A= x1+iy1

B=x2+iy2.

Substitute x1+iy1 for A in the two equations. Substitute x2+iy2 for B in the two equations. Do the algebra. Gather real parts and gather imaginary parts. Split each original equation into two equations: One equation comes from setting Real Part of left side = real part of right side (1); the other equations comes from setting the imaginary part of left side= imaginary part of right side (here 0).

Do the same procedure for the 2nd original equation.

At the end of the process you will have 4 coupled linear equations in the 4 unknowns (x1,y1,x2,y2).

Then you might want to use the calculator to solve the derived system. Once you have x1,y1,x2,y2 you reconstruct A=x1+iy1, etc.

Aug 29, 2011 | Casio FX-9860G Graphic Calculator

To solve this with a ti-84 press [math] and select solve from the menu. This will open the equation solver. Type in your equation

(Note: you may need to put it in the form with 0=, So the equation would be 0 = 2c + 6 +7c - 8 ). Then press

enter or arrow down button.

(Note: you may need to put it in the form with 0=, So the equation would be 0 = 2c + 6 +7c - 8 ). Then press

enter or arrow down button.

Mar 30, 2011 | Texas Instruments TI-84 Plus Calculator

If you wan to solve an equation using the SOLVE feature you enter it as follows (your example)

You should rewrite it as 5/4*X-18+3 (= 0). Implicitly, the calculator assumes that the right side is ZERO and you do not enter any right side nor an equal sign.

Type in

5/4 [*] [X,T,theta, n] -18 +3 [ALPHA] [ENTER] (SOLVE)

You should get an answer -780/47 or the decimal equivalent (depending on display mode.)

You should rewrite it as 5/4*X-18+3 (= 0). Implicitly, the calculator assumes that the right side is ZERO and you do not enter any right side nor an equal sign.

Type in

5/4 [*] [X,T,theta, n] -18 +3 [ALPHA] [ENTER] (SOLVE)

You should get an answer -780/47 or the decimal equivalent (depending on display mode.)

Feb 12, 2011 | Texas Instruments TI-84 Plus Calculator

Unfortunately, you can't. From the most recent guidebook: "You can store only real numbers in TI-84 matrices. Fractions are stored as real numbers and can be used in matrices."

Sep 07, 2010 | Texas Instruments TI-84 Plus Calculator

I assume you are speaking of solving a system of equations with a number of unknowns. If not, please correct me. Here's an example in practice:

If you have a system of 3 equations with 3 unknowns, you would set up your matrix so that the coefficients of each variable for a particular equation are on one row. So, given equations x + y + z = 0, 2x + 3y - 4z = 1, x + -z = -1 you would type the following into your calculator: [[1,1,1,0][2,3,-4,1][1,0,-1,-1]] and press enter to make sure you typed it correctly. notice that in the third row there is a zero, since we have zero time y for the third equation. Then row-reduce the matrix (2nd > 5 > 4 > 4 or in the CATALOG as rref). You should get out the matrix [[1,0,0,-1][0,1,0,1][0,0,1,0]]. This says that x=-1 y = 1 z=0 since my first column contained the coefficients for the x variable, the second for the y variable, and the third for the z variable. The last column contains the solution, the part on the other side of the equals sign.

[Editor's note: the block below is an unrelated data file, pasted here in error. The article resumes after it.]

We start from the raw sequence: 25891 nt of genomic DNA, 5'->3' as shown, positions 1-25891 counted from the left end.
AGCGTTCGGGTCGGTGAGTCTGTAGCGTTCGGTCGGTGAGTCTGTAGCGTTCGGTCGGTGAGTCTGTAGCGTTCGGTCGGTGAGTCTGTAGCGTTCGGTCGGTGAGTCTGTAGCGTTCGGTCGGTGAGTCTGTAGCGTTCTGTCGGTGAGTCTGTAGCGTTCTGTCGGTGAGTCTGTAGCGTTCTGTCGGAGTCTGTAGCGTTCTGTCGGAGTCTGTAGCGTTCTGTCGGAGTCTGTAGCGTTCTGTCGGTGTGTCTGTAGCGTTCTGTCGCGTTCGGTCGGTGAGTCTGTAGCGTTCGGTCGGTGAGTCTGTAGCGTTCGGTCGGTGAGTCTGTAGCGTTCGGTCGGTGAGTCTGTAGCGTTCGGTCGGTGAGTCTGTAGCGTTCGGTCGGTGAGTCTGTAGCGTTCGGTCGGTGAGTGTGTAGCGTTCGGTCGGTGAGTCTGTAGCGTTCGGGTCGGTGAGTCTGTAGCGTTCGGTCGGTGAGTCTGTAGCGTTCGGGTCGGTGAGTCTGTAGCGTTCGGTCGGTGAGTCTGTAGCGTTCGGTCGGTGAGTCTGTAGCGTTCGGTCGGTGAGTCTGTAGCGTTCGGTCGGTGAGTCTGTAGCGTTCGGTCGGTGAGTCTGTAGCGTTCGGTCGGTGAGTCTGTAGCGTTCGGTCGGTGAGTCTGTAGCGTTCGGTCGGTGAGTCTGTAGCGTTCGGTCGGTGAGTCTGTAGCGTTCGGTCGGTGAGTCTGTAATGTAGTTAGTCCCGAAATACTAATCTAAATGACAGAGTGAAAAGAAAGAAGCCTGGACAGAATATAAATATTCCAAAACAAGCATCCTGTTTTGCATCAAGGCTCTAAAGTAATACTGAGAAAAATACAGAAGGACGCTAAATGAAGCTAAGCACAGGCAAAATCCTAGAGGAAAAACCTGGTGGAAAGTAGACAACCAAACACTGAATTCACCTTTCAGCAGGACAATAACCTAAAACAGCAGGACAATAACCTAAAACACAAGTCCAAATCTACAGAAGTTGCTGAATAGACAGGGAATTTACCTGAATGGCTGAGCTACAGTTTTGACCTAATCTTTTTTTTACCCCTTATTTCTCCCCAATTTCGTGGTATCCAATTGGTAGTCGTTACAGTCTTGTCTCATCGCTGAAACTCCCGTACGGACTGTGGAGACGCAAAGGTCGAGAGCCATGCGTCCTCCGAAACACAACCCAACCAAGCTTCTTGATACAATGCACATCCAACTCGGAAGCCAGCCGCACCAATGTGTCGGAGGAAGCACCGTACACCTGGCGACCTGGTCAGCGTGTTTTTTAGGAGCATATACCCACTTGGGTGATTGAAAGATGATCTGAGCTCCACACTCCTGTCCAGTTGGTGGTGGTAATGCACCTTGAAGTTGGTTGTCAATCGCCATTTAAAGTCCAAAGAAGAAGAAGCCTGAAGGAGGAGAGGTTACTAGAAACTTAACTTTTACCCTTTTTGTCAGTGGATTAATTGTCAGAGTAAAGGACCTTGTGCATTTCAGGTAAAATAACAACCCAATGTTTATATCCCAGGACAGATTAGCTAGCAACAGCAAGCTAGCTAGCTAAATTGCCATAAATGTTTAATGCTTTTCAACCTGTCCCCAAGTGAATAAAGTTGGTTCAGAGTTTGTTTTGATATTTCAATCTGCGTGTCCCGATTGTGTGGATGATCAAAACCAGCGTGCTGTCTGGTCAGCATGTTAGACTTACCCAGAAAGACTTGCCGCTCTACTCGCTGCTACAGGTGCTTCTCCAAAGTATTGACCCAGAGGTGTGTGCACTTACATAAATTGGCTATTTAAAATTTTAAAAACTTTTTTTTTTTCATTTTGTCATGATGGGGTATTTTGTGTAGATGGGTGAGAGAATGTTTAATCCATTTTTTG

Hope this helps! For more reading (from someone else; I just made this one up), check out the Wikipedia articles on Gaussian elimination and Systems of linear equations

If you have a system of 3 equations with 3 unknowns, you would set up your matrix so that the coefficients of each variable for a particular equation are on one row. So, given equations x + y + z = 0, 2x + 3y - 4z = 1, x + -z = -1 you would type the following into your calculator: [[1,1,1,0][2,3,-4,1][1,0,-1,-1]] and press enter to make sure you typed it correctly. notice that in the third row there is a zero, since we have zero time y for the third equation. Then row-reduce the matrix (2nd > 5 > 4 > 4 or in the CATALOG as rref). You should get out the matrix [[1,0,0,-1][0,1,0,1][0,0,1,0]]. This says that x=-1 y = 1 z=0 since my first column contained the coefficients for the x variable, the second for the y variable, and the third for the z variable. The last column contains the solution, the part on the other side of the equals sign.

Hope this helps! For more reading (from someone else; I just made this one up), check out the Wikipedia articles on Gaussian elimination and Systems of linear equations

May 03, 2009 | Texas Instruments TI-84 Plus Calculator

Press MODE and select one of the two complex modes.

Mar 30, 2009 | Texas Instruments TI-84 Plus Calculator

If you want the answer in rectangular form, set MODE a+bi and tap ENTER and QUIT. Tap square root sign, tap (-)4 and close the parenthesis and tap ENTER. The answer is shown as 2i.

If you want the answer in polar form, set MODE to re^xi and and DEGREE. Tap ENTER and QUIT. Tap the square root sign, tap (-)4, close the parenthesis, and tap ENTER. The answer shown is 2e^90i. (2 at ninety degrees). If you selected RADIAN mode, the answer would be 2e^1.57i (2 at 1.57 radians; or 2 at pi/2 radians)

If you want the answer in polar form, set MODE to re^xi and and DEGREE. Tap ENTER and QUIT. Tap the square root sign, tap (-)4, close the parenthesis, and tap ENTER. The answer shown is 2e^90i. (2 at ninety degrees). If you selected RADIAN mode, the answer would be 2e^1.57i (2 at 1.57 radians; or 2 at pi/2 radians)

Mar 09, 2009 | Texas Instruments TI-86 Calculator

use the simultaneous equation solver software available on ur ti-89 and enter the equation in the form of augmented matrix and you will get ur answer.

Dec 03, 2008 | Texas Instruments TI-89 Calculator